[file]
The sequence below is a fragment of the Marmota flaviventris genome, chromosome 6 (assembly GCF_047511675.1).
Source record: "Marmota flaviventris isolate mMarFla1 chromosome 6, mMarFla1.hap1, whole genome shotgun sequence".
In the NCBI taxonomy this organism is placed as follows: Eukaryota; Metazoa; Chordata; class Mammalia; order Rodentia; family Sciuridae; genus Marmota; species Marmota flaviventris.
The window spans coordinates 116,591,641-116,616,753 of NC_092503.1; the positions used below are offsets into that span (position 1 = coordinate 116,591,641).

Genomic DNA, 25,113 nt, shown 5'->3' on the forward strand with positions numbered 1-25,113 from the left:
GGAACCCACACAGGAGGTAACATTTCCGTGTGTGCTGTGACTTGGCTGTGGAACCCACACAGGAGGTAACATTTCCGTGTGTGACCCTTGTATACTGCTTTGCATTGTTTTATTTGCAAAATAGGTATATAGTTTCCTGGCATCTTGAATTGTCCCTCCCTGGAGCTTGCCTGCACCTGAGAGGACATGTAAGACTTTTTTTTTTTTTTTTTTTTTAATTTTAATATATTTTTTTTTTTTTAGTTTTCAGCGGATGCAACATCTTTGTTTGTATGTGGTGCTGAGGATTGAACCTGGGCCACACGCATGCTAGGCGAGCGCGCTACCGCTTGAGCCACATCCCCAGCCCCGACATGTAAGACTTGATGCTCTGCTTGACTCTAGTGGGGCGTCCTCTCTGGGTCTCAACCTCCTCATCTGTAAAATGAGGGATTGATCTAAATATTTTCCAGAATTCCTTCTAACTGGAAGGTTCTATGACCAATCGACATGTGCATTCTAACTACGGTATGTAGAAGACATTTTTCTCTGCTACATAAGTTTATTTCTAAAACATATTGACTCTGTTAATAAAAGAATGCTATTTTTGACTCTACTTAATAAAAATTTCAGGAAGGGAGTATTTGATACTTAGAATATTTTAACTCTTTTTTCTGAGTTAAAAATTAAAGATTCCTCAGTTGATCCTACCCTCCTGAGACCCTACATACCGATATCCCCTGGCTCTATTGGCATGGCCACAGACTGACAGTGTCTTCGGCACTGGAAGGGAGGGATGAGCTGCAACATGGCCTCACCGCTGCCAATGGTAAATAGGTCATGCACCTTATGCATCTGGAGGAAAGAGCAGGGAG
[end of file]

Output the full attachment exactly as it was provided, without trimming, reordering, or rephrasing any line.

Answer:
The sequence below is a fragment of the Marmota flaviventris genome, chromosome 6 (assembly GCF_047511675.1).
Source record: "Marmota flaviventris isolate mMarFla1 chromosome 6, mMarFla1.hap1, whole genome shotgun sequence".
In the NCBI taxonomy this organism is placed as follows: Eukaryota; Metazoa; Chordata; class Mammalia; order Rodentia; family Sciuridae; genus Marmota; species Marmota flaviventris.
The window spans coordinates 116,591,641-116,616,753 of NC_092503.1; the positions used below are offsets into that span (position 1 = coordinate 116,591,641).

Genomic DNA, 25,113 nt, shown 5'->3' on the forward strand with positions numbered 1-25,113 from the left:
GGAACCCACACAGGAGGTAACATTTCCGTGTGTGCTGTGACTTGGCTGTGGAACCCACACAGGAGGTAACATTTCCGTGTGTGACCCTTGTATACTGCTTTGCATTGTTTTATTTGCAAAATAGGTATATAGTTTCCTGGCATCTTGAATTGTCCCTCCCTGGAGCTTGCCTGCACCTGAGAGGACATGTAAGACTTTTTTTTTTTTTTTTTTTTTAATTTTAATATATTTTTTTTTTTTTAGTTTTCAGCGGATGCAACATCTTTGTTTGTATGTGGTGCTGAGGATTGAACCTGGGCCACACGCATGCTAGGCGAGCGCGCTACCGCTTGAGCCACATCCCCAGCCCCGACATGTAAGACTTGATGCTCTGCTTGACTCTAGTGGGGCGTCCTCTCTGGGTCTCAACCTCCTCATCTGTAAAATGAGGGATTGATCTAAATATTTTCCAGAATTCCTTCTAACTGGAAGGTTCTATGACCAATCGACATGTGCATTCTAACTACGGTATGTAGAAGACATTTTTCTCTGCTACATAAGTTTATTTCTAAAACATATTGACTCTGTTAATAAAAGAATGCTATTTTTGACTCTACTTAATAAAAATTTCAGGAAGGGAGTATTTGATACTTAGAATATTTTAACTCTTTTTTCTGAGTTAAAAATTAAAGATTCCTCAGTTGATCCTACCCTCCTGAGACCCTACATACCGATATCCCCTGGCTCTATTGGCATGGCCACAGACTGACAGTGTCTTCGGCACTGGAAGGGAGGGATGAGCTGCAACATGGCCTCACCGCTGCCAATGGTAAATAGGTCATGCACCTTATGCATCTGGAGGAAAGAGCAGGGAG